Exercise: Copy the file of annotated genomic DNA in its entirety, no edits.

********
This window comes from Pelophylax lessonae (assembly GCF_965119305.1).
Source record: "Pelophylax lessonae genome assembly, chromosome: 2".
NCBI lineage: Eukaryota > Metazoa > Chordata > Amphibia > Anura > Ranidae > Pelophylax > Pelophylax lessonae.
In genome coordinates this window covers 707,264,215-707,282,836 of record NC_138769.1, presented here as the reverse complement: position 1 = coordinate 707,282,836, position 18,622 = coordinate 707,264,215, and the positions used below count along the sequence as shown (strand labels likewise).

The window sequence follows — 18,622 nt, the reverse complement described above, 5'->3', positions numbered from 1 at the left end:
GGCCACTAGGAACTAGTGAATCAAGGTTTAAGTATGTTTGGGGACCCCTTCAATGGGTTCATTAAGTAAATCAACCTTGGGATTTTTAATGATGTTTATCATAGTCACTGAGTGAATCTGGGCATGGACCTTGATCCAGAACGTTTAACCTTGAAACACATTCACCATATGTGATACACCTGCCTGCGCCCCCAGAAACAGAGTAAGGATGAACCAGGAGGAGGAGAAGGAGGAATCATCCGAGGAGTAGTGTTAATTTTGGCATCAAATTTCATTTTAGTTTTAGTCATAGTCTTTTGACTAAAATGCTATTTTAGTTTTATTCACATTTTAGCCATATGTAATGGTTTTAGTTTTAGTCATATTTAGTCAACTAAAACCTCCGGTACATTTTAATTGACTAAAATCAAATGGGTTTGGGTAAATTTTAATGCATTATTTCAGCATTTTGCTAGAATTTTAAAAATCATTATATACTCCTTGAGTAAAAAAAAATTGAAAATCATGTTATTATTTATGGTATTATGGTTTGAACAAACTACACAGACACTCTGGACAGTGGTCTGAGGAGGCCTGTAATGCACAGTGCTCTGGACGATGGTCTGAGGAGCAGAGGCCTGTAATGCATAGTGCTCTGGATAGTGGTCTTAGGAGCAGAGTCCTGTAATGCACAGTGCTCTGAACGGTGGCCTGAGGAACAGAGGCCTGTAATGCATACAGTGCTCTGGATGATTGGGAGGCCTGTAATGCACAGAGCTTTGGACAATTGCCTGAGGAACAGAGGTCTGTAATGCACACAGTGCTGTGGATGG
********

This window comes from Pelophylax lessonae (assembly GCF_965119305.1).
Source record: "Pelophylax lessonae genome assembly, chromosome: 2".
NCBI lineage: Eukaryota > Metazoa > Chordata > Amphibia > Anura > Ranidae > Pelophylax > Pelophylax lessonae.
In genome coordinates this window covers 707,264,215-707,282,836 of record NC_138769.1, presented here as the reverse complement: position 1 = coordinate 707,282,836, position 18,622 = coordinate 707,264,215, and the positions used below count along the sequence as shown (strand labels likewise).

The window sequence follows — 18,622 nt, the reverse complement described above, 5'->3', positions numbered from 1 at the left end:
GGCCACTAGGAACTAGTGAATCAAGGTTTAAGTATGTTTGGGGACCCCTTCAATGGGTTCATTAAGTAAATCAACCTTGGGATTTTTAATGATGTTTATCATAGTCACTGAGTGAATCTGGGCATGGACCTTGATCCAGAACGTTTAACCTTGAAACACATTCACCATATGTGATACACCTGCCTGCGCCCCCAGAAACAGAGTAAGGATGAACCAGGAGGAGGAGAAGGAGGAATCATCCGAGGAGTAGTGTTAATTTTGGCATCAAATTTCATTTTAGTTTTAGTCATAGTCTTTTGACTAAAATGCTATTTTAGTTTTATTCACATTTTAGCCATATGTAATGGTTTTAGTTTTAGTCATATTTAGTCAACTAAAACCTCCGGTACATTTTAATTGACTAAAATCAAATGGGTTTGGGTAAATTTTAATGCATTATTTCAGCATTTTGCTAGAATTTTAAAAATCATTATATACTCCTTGAGTAAAAAAAAATTGAAAATCATGTTATTATTTATGGTATTATGGTTTGAACAAACTACACAGACACTCTGGACAGTGGTCTGAGGAGGCCTGTAATGCACAGTGCTCTGGACGATGGTCTGAGGAGCAGAGGCCTGTAATGCATAGTGCTCTGGATAGTGGTCTTAGGAGCAGAGTCCTGTAATGCACAGTGCTCTGAACGGTGGCCTGAGGAACAGAGGCCTGTAATGCATACAGTGCTCTGGATGATTGGGAGGCCTGTAATGCACAGAGCTTTGGACAATTGCCTGAGGAACAGAGGTCTGTAATGCACACAGTGCTGTGGATGG